As part of this year’s Virginia Festival of the Book, culinary historian Michael Twitty visited Charlottesville over the past weekend to discuss the intersection between Southern food and race, as well as his own lived experience as a black, gay, and Jewish man. Sponsored by The Wesley Foundation at UVa, the program featured a panel with UVa professors Gertrude Fraser and Lisa Shutt, a lecture on Twitty’s book The Cooking Gene, and an “Old South” cooking demonstration.
As an author, historian, Hebrew teacher, historical interpreter, and blogger, Twitty brought a great wealth of knowledge and experience to the program hosted at UVa. At each event, he discussed the complexities of
African American foodways, and the extent to which their distinct roots and heritage need to be preserved.
For Twitty, food is the center through which enslaved people brought to the Americas and the Caribbean during the African diaspora remembered their past even as they forgot their language.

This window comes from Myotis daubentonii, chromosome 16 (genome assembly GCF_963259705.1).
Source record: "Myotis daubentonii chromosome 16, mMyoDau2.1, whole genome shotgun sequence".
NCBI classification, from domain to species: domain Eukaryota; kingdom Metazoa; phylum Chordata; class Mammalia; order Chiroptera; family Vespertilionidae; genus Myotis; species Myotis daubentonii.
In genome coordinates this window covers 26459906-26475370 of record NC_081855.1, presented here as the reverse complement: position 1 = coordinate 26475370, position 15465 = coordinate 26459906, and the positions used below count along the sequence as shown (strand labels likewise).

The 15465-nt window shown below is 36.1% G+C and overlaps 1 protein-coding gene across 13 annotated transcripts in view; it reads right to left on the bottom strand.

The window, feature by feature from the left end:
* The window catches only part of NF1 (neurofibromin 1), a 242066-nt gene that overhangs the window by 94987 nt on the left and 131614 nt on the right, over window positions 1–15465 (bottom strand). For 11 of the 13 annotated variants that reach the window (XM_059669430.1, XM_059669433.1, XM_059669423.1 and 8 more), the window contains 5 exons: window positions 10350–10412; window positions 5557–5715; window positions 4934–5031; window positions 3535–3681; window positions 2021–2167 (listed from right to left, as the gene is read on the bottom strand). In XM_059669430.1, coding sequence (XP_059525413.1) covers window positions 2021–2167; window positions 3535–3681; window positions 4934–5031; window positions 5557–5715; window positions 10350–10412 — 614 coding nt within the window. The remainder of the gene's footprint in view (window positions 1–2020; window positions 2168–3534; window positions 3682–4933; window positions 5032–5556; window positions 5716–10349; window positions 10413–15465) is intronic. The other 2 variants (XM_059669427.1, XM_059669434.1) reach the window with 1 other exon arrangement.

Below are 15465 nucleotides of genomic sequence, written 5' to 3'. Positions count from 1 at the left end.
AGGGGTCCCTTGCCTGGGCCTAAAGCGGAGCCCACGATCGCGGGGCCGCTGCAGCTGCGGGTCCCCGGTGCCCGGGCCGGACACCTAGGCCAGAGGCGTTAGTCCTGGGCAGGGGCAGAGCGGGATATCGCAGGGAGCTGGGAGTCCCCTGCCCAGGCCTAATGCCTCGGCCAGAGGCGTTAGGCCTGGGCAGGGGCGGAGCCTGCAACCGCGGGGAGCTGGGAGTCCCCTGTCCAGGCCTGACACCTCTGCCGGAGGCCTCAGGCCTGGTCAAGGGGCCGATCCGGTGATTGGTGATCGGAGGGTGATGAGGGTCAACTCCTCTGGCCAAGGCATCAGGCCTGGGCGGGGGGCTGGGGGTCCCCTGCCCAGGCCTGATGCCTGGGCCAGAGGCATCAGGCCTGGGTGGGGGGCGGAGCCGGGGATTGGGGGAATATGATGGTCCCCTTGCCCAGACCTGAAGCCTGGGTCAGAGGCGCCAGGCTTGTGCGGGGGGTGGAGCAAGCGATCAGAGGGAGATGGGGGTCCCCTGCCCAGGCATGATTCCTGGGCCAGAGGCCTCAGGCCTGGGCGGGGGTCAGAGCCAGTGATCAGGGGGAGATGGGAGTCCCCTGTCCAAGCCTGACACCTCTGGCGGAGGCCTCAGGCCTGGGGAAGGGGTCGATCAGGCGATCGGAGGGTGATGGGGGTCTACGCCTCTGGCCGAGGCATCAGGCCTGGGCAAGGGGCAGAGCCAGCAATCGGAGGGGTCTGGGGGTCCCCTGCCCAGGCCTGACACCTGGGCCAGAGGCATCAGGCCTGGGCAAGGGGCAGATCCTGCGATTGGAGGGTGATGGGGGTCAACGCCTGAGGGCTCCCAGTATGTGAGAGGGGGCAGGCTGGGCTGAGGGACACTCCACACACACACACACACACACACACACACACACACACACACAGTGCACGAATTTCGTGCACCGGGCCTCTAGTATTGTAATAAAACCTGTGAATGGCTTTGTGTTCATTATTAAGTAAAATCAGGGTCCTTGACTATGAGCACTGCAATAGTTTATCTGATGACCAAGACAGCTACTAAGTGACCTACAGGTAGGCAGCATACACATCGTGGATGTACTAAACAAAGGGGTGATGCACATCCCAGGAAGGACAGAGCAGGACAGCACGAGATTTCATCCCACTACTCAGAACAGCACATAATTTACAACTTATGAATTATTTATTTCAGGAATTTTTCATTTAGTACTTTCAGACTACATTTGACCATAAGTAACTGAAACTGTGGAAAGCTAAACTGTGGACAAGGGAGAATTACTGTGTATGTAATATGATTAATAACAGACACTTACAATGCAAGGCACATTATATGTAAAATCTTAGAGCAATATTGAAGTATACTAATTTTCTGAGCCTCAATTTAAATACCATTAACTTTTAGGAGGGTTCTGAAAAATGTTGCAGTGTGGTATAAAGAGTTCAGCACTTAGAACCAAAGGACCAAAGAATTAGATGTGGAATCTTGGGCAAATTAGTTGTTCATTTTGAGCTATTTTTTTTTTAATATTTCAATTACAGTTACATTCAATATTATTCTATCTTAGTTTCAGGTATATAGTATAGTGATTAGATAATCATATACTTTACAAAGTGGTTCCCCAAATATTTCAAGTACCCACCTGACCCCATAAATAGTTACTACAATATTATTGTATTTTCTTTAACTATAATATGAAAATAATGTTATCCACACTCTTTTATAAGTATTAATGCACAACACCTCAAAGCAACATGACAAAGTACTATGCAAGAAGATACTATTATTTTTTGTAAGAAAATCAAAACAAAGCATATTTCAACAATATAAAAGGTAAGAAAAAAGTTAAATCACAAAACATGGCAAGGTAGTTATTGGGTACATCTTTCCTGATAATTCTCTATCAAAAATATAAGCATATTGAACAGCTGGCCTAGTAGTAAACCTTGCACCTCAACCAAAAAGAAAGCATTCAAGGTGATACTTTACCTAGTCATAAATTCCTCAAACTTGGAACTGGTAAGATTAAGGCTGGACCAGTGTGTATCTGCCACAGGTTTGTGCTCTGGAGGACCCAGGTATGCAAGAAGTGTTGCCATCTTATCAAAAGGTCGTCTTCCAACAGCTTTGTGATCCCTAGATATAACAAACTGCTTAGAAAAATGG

“When you’re oppressed or marginalized, your culture of survival is your greatest form of culture capital,” Twitty said during his lecture on The Cooking Gene.
Twitty spoke extensively on the theme of identity at each of his presentations, particularly in terms of what it means to be from the Southern United States and an active participant in its unique culture.
“The South is a place in the mind and the body as much as a geographic place,” Twitty noted.
Speaking of the tricky distinction between “soul food” and “southern food,” Twitty believes that “people mean well when they equate the two, but it’s not the same experience” despite “cross-cultural connections present on human level.”
In all his work, Twitty continues to explore these cultural connections and frame them using his own extensively researched family history and fascinating lived experience.